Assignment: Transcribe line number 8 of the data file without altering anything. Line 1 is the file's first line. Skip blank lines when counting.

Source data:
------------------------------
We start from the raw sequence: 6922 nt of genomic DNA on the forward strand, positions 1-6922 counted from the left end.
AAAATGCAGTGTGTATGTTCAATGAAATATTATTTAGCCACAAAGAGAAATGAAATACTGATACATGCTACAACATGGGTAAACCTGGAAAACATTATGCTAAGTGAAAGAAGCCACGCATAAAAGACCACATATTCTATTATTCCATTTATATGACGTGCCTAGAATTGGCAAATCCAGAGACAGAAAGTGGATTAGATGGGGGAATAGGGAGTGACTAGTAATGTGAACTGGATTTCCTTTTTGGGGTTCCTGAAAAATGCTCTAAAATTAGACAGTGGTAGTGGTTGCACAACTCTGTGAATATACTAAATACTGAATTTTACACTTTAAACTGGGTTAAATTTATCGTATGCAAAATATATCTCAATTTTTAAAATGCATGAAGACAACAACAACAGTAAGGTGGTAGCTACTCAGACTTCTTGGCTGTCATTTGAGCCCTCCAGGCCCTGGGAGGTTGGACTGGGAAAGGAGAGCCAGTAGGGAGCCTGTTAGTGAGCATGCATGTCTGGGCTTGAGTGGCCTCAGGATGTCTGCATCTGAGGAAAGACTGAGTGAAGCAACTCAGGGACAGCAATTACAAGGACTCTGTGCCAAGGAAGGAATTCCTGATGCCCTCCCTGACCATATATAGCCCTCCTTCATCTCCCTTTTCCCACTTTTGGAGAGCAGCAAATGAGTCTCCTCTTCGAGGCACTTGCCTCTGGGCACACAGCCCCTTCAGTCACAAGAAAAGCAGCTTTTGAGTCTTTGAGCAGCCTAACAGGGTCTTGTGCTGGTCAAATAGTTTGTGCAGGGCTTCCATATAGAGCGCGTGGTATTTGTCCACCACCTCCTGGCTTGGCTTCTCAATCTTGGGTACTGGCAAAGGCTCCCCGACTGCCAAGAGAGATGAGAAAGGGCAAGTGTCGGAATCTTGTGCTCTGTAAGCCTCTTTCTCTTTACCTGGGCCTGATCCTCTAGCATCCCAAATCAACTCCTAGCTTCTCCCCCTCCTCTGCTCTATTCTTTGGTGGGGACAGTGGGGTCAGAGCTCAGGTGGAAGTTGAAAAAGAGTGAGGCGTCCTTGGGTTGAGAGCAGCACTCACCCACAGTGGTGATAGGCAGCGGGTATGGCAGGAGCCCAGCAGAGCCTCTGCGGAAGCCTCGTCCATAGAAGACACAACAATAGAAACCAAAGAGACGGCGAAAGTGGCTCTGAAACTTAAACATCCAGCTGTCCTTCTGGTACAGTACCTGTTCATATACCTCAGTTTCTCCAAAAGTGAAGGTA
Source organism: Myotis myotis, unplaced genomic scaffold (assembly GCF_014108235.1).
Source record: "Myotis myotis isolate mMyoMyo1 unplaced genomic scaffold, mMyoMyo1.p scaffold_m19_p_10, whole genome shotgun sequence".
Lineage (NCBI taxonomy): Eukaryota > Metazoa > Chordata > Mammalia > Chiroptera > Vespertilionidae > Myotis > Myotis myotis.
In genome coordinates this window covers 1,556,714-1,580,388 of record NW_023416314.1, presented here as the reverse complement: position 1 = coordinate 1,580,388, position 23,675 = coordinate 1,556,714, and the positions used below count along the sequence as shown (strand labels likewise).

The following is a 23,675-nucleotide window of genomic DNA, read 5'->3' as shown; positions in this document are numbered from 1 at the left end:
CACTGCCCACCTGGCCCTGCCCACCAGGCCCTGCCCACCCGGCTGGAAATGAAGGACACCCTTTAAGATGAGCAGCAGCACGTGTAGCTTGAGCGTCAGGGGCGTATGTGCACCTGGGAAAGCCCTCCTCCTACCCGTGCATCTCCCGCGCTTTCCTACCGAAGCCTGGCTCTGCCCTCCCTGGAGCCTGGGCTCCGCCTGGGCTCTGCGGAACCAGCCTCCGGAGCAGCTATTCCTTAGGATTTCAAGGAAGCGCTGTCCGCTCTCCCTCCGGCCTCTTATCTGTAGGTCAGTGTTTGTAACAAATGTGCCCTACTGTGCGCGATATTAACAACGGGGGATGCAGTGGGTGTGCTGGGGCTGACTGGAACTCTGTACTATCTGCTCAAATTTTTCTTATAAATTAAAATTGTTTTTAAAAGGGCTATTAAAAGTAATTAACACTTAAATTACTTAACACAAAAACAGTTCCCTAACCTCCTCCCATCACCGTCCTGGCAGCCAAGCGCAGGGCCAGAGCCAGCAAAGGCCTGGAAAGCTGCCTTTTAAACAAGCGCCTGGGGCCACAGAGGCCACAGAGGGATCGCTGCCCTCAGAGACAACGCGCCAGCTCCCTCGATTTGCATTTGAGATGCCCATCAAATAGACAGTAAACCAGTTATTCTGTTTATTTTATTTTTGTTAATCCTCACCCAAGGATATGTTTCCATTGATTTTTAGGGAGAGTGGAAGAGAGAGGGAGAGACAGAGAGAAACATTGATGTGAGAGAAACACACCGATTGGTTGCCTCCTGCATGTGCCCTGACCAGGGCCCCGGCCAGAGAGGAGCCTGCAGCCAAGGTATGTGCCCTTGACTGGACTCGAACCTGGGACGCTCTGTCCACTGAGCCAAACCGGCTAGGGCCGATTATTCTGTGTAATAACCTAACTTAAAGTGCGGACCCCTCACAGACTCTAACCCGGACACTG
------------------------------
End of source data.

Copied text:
CACTGCCCACCTGGCCCTGCCCACCAGGCCCTGCCCACCCGGCTGGAAATGAAGGACACCCTTTAAGATGAGCAGCAGCACGTGTAGCTTGAGCGTCAGGGGCGTATGTGCACCTGGGAAAGCCCTCCTCCTACCCGTGCATCTCCCGCGCTTTCCTACCGAAGCCTGGCTCTGCCCTCCCTGGAGCCTGGGCTCCGCCTGGGCTCTGCGGAACCAGCCTCCGGAGCAGCTATTCCTTAGGATTTCAAGGAAGCGCTGTCCGCTCTCCCTCCGGCCTCTTATCTGTAGGTCAGTGTTTGTAACAAATGTGCCCTACTGTGCGCGATATTAACAACGGGGGATGCAGTGGGTGTGCTGGGGCTGACTGGAACTCTGTACTATCTGCTCAAATTTTTCTTATAAATTAAAATTGTTTTTAAAAGGGCTATTAAAAGTAATTAACACTTAAATTACTTAACACAAAAACAGTTCCCTAACCTCCTCCCATCACCGTCCTGGCAGCCAAGCGCAGGGCCAGAGCCAGCAAAGGCCTGGAAAGCTGCCTTTTAAACAAGCGCCTGGGGCCACAGAGGCCACAGAGGGATCGCTGCCCTCAGAGACAACGCGCCAGCTCCCTCGATTTGCATTTGAGATGCCCATCAAATAGACAGTAAACCAGTTATTCTGTTTATTTTATTTTTGTTAATCCTCACCCAAGGATATGTTTCCATTGATTTTTAGGGAGAGTGGAAGAGAGAGGGAGAGACAGAGAGAAACATTGATGTGAGAGAAACACACCGATTGGTTGCCTCCTGCATGTGCCCTGACCAGGGCCCCGGCCAGAGAGGAGCCTGCAGCCAAGGTATGTGCCCTTGACTGGACTCGAACCTGGGACGCTCTGTCCACTGAGCCAAACCGGCTAGGGCCGATTATTCTGTGTAATAACCTAACTTAAAGTGCGGACCCCTCACAGACTCTAACCCGGACACTG